Make congestion problems a thing of the past by utilizing Tylenol Sinus Congestion and Pain. It’ll handle things, so you’re free to go through your day much easier.
- Takes care of sinus headaches
- Handles congestion very well
- Effective dual-medication tablets
- Also good for head colds
- Rather expensive
- Doesn’t contain an anti-histamine
Types of Allergy Medicines
Spring is going to be quickly upon us, and for those of us with allergies it’s time to look into the relief that you deserve. For most of us, that means finding the best allergy medicine we can, seeking relief for the whole day.
Let’s dig into the meat of the matter, starting with our top five reviews and then we’ll look into just what you might need to get the most relief from your symptoms.
With so many different medications on the shelves, and the even more improbable number of them available online, it seems like there’s no end to the promises of companies to relieve you of your allergies.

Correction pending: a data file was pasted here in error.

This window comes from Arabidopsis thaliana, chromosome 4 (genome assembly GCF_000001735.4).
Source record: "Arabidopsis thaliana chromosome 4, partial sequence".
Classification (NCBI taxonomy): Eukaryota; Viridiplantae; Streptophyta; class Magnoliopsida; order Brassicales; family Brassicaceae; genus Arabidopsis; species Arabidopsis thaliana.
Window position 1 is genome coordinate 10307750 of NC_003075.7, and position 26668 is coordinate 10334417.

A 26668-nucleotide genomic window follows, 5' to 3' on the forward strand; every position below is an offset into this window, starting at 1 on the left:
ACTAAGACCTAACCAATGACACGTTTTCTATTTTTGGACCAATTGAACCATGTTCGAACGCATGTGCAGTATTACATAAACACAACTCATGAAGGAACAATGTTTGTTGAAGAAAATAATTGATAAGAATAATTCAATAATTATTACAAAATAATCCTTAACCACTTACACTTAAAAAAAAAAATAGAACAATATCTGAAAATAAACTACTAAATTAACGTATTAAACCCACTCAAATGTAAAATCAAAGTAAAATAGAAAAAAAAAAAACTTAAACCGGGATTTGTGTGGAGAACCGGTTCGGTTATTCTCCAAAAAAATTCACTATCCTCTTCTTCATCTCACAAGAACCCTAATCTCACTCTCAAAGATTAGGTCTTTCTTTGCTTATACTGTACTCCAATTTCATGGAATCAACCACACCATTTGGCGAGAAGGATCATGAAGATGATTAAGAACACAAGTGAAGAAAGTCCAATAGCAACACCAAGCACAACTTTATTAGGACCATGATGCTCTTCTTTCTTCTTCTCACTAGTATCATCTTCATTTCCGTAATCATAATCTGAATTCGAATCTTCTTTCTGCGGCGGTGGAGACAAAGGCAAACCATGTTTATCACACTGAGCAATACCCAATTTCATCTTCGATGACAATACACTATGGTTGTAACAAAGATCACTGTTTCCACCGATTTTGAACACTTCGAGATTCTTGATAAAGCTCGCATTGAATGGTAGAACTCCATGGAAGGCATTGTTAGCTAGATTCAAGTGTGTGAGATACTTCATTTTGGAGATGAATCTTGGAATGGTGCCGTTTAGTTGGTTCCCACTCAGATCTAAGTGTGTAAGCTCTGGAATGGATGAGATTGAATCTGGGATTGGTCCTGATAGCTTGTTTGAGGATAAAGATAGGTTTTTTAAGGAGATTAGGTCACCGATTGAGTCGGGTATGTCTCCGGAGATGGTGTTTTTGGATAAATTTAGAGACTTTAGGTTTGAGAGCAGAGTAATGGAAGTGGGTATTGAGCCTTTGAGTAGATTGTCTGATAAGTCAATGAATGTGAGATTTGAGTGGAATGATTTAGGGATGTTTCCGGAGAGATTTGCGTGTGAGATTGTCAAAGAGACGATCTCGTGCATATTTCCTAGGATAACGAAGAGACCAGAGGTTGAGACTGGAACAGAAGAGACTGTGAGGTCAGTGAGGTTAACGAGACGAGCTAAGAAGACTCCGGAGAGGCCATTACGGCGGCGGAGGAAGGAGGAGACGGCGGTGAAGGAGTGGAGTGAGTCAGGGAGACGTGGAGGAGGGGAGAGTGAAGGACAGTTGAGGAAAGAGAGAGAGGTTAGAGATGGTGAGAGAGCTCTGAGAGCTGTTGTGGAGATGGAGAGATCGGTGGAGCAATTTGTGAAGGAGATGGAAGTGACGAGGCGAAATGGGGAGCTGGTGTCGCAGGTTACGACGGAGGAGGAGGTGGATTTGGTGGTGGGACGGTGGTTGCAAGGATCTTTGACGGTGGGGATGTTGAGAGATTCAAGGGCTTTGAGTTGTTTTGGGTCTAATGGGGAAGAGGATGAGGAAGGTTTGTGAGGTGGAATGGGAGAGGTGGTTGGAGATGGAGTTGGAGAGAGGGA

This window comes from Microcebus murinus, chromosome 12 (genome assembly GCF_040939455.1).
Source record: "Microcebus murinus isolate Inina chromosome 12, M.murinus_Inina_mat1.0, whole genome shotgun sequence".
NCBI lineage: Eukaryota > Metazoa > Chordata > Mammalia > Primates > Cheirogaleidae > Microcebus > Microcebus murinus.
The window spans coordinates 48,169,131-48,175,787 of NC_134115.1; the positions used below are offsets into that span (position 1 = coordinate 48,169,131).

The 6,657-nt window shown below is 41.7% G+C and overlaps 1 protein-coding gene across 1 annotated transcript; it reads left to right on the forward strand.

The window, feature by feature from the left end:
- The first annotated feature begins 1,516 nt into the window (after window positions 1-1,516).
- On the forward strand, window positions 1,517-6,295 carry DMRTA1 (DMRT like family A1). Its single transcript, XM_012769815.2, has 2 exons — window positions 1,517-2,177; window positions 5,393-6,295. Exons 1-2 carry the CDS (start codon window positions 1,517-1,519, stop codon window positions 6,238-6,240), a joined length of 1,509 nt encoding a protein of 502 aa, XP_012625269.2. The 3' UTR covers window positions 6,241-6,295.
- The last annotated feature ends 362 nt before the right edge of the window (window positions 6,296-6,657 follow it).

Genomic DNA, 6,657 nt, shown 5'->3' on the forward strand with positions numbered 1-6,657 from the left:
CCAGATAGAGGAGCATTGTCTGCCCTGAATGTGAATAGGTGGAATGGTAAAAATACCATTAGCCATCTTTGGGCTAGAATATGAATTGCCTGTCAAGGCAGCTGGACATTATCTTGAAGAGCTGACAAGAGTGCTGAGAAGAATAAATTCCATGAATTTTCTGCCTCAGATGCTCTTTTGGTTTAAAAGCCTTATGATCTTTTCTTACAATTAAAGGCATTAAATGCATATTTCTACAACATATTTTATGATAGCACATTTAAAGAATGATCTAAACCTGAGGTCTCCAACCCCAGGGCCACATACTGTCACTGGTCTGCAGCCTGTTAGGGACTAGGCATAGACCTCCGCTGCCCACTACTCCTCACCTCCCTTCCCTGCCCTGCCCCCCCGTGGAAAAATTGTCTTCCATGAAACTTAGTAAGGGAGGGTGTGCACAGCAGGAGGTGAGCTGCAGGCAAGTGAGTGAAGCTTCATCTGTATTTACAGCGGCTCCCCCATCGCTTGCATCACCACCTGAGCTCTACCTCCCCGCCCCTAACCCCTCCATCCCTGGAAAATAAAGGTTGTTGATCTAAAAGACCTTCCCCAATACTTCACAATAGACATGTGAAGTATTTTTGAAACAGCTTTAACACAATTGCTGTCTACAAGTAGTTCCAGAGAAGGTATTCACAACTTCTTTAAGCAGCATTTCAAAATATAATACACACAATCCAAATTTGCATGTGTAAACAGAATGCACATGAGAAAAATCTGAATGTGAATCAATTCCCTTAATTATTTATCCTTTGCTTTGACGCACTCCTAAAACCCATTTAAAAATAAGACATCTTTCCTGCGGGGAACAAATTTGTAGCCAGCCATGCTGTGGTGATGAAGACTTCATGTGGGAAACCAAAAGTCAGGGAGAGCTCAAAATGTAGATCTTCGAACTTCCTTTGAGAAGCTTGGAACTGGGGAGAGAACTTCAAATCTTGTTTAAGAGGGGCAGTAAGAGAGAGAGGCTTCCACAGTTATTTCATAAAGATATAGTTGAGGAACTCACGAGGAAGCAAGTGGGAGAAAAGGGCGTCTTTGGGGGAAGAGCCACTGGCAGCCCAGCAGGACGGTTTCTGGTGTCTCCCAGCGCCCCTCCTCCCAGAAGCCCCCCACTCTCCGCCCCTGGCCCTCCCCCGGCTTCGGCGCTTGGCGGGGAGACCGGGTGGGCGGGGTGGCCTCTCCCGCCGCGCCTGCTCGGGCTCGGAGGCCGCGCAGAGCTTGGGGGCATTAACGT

We had to be super selective about the medications we chose, since there are actually quite a few side effects to some of the fringe treatment methods. For that reason, most of the products we focused on were pills, since the side effects actually seemed to be quite a bit less.
We looked at but had to discard one of the most commonly recommended types of allergy medicines.
Okay, they’re great. They provide fast relief due to their immediate application to the nose. There’s a problem with them, however, which is the fact that they’re also addictive.
Now, we’re not saying that you’re going to lose your house and car to a nasal spray addiction. Instead we’re talking about the fact that there’s some serious drawbacks to using them, and a reason you’re not supposed to use them for extended periods of time.
Most people with allergies are going to suffer through a whole season, which is a lot longer than the recommended three to five days for using decongestant sprays.
Basically, you develop an immunity to the spray pretty quickly and then you’ll find that you’re not getting any effect from the medication except for relief of the rebound effect. It’s a vicious cycle and we don’t recommend them for allergic individuals.